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Parshas Re'eh

Parshas Re'eh

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Did You Pass Your Smog Test?

smog.jpegA few months ago someone donated a car to Chabad MidPen. Being that it was quite a few years old it had to go for a smog check. That's when I got an education about smog tests. There are different kinds of tests depending on which model car and which year. Of course if the car doesn't pass, there are some things that can be done to fix it up, so that the car will pass the second time around.

We were able to fix it up and the car passed! Thank G‑d, the car continues to serve chabad's needs for the past few months.

This reminds me of the theme of this time of the year. This Shabbat and Sunday is Rosh Chodesh Elul. Traditionally this month leading up to Rosh Hashanah and Yom Kippur is a time to take a spiritual smog check. During this month we take stock of the previous year and pay attention to the areas of our (spiritual and religious) life that we are doing right and focus on amplifying them; as well as the aspects of our life that we are not doing right and focus on changing them for the better.

But taking stock of our life can be a daunting task. Are there any shortcuts? What specifically should we focus on?

I will share with you a formula for taking stock in the month of Elul.

The Hebrew word of Elul is made up of four letters, alef, lamed, vav, lamed. This can be read as an acronym for different sentences found in the Tenach. In fact we find five sentences that are spelled out using the letters of the word Elul. For the next five weeks we shall focus on one of these verses. Interestingly these five correspond to body, heart, mind, spirit and essence. This week we will focus on "body".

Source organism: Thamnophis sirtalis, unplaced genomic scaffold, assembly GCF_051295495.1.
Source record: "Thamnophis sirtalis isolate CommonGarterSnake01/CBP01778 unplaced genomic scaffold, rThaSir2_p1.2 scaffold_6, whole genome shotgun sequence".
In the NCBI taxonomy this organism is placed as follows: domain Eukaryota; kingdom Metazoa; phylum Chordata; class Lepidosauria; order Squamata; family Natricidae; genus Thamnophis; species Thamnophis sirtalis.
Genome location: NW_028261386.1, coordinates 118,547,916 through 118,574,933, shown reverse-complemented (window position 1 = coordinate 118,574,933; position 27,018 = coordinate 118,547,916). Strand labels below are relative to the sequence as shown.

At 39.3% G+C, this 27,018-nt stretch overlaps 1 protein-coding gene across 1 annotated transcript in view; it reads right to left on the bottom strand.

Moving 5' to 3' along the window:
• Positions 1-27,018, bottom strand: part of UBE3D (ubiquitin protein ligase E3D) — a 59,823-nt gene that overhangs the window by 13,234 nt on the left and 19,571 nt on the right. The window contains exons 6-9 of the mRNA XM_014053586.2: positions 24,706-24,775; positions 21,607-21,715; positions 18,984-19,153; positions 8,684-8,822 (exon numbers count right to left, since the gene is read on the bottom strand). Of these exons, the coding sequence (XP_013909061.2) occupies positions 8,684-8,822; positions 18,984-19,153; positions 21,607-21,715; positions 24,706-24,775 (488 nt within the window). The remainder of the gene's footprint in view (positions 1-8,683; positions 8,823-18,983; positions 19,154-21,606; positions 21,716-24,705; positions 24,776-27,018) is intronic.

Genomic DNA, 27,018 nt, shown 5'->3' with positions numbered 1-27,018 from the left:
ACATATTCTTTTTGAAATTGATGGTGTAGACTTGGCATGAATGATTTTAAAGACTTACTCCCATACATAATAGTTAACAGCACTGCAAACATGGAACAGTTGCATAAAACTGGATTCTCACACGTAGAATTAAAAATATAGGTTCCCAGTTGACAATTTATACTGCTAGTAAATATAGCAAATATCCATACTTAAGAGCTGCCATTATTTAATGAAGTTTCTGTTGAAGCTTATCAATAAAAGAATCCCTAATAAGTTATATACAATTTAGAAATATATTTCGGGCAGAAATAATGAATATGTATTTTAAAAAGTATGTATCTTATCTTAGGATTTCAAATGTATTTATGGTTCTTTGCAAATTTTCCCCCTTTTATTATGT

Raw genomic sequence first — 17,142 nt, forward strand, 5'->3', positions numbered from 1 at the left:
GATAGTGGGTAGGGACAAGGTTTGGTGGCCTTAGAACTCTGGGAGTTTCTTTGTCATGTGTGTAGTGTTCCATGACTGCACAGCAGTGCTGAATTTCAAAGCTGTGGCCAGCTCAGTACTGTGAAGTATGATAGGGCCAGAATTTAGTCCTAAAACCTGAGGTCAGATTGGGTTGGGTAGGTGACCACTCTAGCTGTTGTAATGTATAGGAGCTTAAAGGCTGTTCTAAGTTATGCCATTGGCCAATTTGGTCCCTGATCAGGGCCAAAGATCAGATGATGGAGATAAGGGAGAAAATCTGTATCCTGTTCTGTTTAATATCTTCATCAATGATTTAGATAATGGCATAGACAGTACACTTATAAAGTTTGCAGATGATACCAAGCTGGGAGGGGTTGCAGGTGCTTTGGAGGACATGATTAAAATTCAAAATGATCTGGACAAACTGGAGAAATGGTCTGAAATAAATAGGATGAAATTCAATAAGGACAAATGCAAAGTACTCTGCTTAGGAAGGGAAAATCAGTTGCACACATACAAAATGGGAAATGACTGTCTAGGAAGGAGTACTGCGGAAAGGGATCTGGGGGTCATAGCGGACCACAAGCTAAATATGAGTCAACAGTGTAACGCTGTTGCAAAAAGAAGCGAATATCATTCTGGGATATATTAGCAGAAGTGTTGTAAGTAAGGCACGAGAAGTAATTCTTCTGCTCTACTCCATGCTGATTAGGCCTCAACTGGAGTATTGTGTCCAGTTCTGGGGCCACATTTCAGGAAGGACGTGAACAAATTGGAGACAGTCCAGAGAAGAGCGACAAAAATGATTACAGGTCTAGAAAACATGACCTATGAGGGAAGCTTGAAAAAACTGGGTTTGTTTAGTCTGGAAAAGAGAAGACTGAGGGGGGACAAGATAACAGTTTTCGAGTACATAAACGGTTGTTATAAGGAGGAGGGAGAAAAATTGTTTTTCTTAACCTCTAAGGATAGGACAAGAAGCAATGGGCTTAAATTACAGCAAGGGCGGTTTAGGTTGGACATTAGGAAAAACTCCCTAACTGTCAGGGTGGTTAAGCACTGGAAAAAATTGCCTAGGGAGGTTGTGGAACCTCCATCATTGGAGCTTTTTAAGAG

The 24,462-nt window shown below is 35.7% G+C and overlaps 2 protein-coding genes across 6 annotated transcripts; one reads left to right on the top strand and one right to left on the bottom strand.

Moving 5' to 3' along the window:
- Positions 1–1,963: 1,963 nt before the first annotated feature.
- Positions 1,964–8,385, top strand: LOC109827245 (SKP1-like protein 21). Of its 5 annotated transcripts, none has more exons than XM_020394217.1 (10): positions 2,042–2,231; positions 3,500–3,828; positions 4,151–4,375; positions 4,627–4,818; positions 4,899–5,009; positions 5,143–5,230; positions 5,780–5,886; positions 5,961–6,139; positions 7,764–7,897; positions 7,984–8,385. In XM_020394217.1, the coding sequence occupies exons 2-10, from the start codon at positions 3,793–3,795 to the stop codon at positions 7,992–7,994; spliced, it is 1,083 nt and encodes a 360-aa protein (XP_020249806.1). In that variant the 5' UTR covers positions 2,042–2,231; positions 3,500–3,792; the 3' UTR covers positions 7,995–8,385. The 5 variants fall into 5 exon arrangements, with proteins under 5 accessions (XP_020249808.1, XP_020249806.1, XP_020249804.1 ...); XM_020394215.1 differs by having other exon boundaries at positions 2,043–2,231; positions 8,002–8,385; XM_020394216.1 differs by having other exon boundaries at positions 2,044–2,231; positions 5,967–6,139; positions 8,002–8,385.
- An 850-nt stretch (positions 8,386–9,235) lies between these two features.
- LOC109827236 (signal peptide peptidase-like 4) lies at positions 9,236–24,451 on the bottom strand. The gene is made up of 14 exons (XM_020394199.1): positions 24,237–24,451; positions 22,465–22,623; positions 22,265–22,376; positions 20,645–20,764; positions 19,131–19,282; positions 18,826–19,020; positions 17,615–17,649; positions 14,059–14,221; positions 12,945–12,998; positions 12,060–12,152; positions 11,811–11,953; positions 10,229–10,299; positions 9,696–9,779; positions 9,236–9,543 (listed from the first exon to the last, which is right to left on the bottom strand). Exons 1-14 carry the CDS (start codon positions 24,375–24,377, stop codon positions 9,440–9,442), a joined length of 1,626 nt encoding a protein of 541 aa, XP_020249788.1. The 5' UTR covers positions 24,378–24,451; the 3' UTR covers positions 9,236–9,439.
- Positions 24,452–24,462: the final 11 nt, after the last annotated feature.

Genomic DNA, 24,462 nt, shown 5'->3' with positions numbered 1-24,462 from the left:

In the megila we find a verse that is spelled out with the Hebrew letters of Elul. "Ish Lere'eihu Umatanos Lo'evyonim" - "a man to his friend, gifts to the poor." this is referring to the mitzvah of tzedakah - charity, which is an extra focus on Purim.

The mitzvah of charity is something that we do with our hands, the physical act of giving to those in need. This is the most elemental mitzvah, one that we do with our body.

In this week's Torah portion of Re'eh we find two general categories of charity (Deut. 14:29). There is the charity that people gave of their fields for the leviim and kohanim known asmaaser rishon - the first tithe. This tithe was to ensure that the infrastructure of Jewish life was supported. The temple, the team that staffed the temple, etc.

Then there is the charity for the orphan, the widow and the destitute, known as maaser ani - tithe for the poor. This second tithe was to ensure that all those who had fallen on hard times would be taken care of.

Today as well, we should focus on these two aspects of charity. We should take responsibility to ensure that today's Jewish infrastructure is being supported, for example: synagogues, schools, community centers etc. As well as look out for the poor and destitute and unfortunate among us who need a helping hand and the organisations that focus on them, for example: food banks, free loan society, etc.

This week, we focus on taking stock of our spiritual body. How charitable and generous have we been the past year? Did we give of our money? Did we volunteer time? Did we give as much as we could have?

After all, the Hebrew word for charity, does not mean charity at all! The Hebrew word for charity is tzedaka, which means justice! for giving tzedaka is the just thing to do, giving charity is the right thing to do! (More on this a different time).


Shabbat Shalom

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